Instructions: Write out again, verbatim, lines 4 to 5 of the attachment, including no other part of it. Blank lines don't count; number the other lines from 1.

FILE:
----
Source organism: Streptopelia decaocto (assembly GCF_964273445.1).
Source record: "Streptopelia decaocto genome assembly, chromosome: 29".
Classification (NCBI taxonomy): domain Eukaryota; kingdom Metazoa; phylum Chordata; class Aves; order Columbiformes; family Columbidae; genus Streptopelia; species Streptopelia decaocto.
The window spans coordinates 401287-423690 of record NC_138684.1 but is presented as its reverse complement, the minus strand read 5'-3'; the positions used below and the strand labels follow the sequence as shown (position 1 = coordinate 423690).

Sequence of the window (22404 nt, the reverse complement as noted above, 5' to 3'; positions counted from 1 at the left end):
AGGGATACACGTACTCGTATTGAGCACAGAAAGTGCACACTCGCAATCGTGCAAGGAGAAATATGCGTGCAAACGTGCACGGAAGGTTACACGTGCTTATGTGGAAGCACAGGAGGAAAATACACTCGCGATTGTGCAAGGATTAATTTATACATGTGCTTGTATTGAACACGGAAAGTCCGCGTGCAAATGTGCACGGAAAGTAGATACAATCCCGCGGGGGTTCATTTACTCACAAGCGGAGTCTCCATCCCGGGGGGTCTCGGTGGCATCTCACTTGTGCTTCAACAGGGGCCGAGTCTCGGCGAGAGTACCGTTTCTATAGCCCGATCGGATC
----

The window spans coordinates 401287-423690 of record NC_138684.1 but is presented as its reverse complement, the minus strand read 5'-3'; the positions used below and the strand labels follow the sequence as shown (position 1 = coordinate 423690).

Sequence of the window (22404 nt, the reverse complement as noted above, 5' to 3'; positions counted from 1 at the left end):